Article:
Pop-up Hotels

Permanence is passé. As any trend-conscious urbanite will attest, bars, restaurants and stores no longer require longevity in order to achieve success. In many cases, the shorter their shelf-life, the more popular they become.

Pop-up outlets have – with a certain irony – turned into one of the more durable trends of the past few years. Typically they give fledgling brands a showcase, maximise cheap rents and offer customers a sense of having bought into something unique. But can the world of short-lease fashion stores and week-long cocktail bars translate into the hotel sector?

Of course it can. The concept of pop-up hotels has become more prevalent in recent times. This is partly due to clever branding (temporary accommodation, after all, being far from a new phenomenon) and partly due to some highly creative advances on the part of providers. In an era when differentiation has become all-important, there’s value in being able to market an overnight stay that doesn’t fit the usual mould.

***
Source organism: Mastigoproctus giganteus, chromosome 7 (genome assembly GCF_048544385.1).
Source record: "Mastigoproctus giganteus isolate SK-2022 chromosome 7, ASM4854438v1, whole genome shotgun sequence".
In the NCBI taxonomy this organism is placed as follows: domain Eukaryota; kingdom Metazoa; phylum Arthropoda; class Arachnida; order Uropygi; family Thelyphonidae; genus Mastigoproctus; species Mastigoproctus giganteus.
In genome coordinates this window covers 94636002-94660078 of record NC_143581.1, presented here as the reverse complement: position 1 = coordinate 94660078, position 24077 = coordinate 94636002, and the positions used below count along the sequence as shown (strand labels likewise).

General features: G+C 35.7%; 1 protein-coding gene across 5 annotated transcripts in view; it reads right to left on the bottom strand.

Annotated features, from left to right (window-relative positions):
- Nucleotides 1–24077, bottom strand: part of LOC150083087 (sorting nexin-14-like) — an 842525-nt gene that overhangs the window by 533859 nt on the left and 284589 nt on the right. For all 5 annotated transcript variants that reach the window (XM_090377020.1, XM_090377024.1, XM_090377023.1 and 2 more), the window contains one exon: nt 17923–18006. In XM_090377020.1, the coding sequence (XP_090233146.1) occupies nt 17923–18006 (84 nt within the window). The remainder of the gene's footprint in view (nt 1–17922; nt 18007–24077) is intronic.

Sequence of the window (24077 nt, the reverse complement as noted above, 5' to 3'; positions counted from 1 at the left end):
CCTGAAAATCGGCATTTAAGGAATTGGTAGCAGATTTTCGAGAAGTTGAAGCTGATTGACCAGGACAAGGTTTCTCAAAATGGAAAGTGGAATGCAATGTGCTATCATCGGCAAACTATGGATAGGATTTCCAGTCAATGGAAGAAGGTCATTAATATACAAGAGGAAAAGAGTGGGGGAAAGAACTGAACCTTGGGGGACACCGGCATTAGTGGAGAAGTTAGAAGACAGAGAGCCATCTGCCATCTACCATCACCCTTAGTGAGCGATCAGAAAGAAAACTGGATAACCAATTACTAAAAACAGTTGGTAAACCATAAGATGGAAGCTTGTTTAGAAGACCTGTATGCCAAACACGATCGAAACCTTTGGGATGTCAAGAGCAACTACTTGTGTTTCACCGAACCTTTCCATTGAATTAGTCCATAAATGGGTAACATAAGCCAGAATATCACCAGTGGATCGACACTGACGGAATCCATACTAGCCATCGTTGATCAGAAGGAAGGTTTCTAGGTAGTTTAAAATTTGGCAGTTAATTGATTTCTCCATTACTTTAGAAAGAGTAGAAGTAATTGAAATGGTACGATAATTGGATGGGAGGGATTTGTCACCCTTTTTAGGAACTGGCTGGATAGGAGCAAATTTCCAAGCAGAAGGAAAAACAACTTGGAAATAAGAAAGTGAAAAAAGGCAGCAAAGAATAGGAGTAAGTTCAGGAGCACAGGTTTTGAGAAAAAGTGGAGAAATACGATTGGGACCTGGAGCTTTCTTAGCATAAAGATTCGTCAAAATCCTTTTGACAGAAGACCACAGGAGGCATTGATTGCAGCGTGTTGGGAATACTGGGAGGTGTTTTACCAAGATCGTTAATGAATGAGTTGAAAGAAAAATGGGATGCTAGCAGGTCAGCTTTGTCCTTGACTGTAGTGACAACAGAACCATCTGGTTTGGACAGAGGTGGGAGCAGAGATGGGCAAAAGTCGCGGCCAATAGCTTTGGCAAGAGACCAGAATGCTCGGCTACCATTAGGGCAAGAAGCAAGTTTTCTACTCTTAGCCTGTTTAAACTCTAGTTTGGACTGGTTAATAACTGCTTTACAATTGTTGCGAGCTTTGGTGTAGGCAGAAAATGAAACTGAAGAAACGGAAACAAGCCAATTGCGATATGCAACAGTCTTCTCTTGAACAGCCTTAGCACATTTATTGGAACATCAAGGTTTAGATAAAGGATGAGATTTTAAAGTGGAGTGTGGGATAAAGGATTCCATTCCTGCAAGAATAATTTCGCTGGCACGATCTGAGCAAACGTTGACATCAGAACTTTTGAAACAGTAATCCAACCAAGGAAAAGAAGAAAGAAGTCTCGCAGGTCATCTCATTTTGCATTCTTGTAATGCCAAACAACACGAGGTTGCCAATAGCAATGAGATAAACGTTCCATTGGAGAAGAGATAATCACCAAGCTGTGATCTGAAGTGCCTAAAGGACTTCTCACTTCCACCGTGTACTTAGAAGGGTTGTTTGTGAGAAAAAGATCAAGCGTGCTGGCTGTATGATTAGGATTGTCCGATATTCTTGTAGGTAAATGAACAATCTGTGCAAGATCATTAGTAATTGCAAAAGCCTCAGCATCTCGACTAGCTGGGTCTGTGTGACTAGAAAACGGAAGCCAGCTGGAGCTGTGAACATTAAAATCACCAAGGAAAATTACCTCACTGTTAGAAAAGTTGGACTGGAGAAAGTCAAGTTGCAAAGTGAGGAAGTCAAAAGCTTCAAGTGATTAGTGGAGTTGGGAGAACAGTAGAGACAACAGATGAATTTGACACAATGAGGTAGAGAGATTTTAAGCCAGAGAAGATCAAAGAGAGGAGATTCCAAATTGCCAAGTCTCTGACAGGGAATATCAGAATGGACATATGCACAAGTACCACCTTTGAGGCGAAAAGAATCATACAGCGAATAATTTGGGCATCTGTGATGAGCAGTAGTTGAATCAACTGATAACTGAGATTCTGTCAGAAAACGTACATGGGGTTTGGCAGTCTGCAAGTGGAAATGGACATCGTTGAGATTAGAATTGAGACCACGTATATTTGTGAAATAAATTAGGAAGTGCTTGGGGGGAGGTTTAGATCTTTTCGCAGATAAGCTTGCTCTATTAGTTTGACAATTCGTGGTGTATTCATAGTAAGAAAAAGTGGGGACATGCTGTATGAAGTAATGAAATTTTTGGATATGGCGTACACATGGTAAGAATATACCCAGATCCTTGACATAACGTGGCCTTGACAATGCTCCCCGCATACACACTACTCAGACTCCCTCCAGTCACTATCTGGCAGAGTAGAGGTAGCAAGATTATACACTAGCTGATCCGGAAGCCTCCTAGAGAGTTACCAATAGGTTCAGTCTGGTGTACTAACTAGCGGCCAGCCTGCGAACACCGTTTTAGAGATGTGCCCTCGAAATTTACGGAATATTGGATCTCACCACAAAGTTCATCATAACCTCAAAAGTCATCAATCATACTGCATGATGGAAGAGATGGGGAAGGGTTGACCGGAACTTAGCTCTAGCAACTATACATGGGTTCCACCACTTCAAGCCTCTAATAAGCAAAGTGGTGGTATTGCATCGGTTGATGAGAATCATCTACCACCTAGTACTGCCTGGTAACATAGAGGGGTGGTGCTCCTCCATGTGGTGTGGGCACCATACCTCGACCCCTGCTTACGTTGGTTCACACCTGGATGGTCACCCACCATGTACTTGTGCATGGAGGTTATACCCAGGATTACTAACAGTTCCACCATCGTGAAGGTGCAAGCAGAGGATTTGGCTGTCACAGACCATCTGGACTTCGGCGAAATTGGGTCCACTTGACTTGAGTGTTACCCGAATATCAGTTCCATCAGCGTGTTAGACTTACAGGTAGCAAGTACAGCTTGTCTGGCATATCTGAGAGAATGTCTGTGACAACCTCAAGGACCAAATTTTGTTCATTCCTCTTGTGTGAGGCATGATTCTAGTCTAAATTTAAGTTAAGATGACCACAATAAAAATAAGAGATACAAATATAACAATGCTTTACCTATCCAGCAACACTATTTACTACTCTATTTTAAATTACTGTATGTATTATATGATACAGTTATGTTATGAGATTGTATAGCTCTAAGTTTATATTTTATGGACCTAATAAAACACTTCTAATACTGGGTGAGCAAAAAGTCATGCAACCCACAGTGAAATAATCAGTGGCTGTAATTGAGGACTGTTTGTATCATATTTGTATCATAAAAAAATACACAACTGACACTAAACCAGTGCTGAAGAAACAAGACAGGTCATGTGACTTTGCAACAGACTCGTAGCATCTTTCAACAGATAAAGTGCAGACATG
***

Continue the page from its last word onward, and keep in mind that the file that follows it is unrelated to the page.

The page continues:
Pop-up ‘hotels’ tend to fall into one of a few categories. Many are essentially luxury tents, soft-shell spaces erected for a few days at a time in desirable locations and fitted with as many mod cons as can realistically be managed. The ever-more-popular notion of festival ‘glamping’ also fits here.

Other pop-up accommodations are more functional but no less viable, making use of existing structures that are currently empty. These might be anything from shipping containers to untenanted buildings.

The premise behind the idea is simple. When high-rise residential buildings are completed, it can take them up to two years to secure long-term tenants. WhyHotel, which recently secured almost US$4m in seed funding, makes the most of this period by selling as-yet-unfilled units in these new developments as hotel beds.

“We’re on site for guests 24/7,” explains President and Co-founder Bao Vuong. “We generally start by using around 50% of a building’s units, so early on we have by far the predominant number of people in the building. That percentage gradually falls as the months go by, and by about 20% we pull out.”

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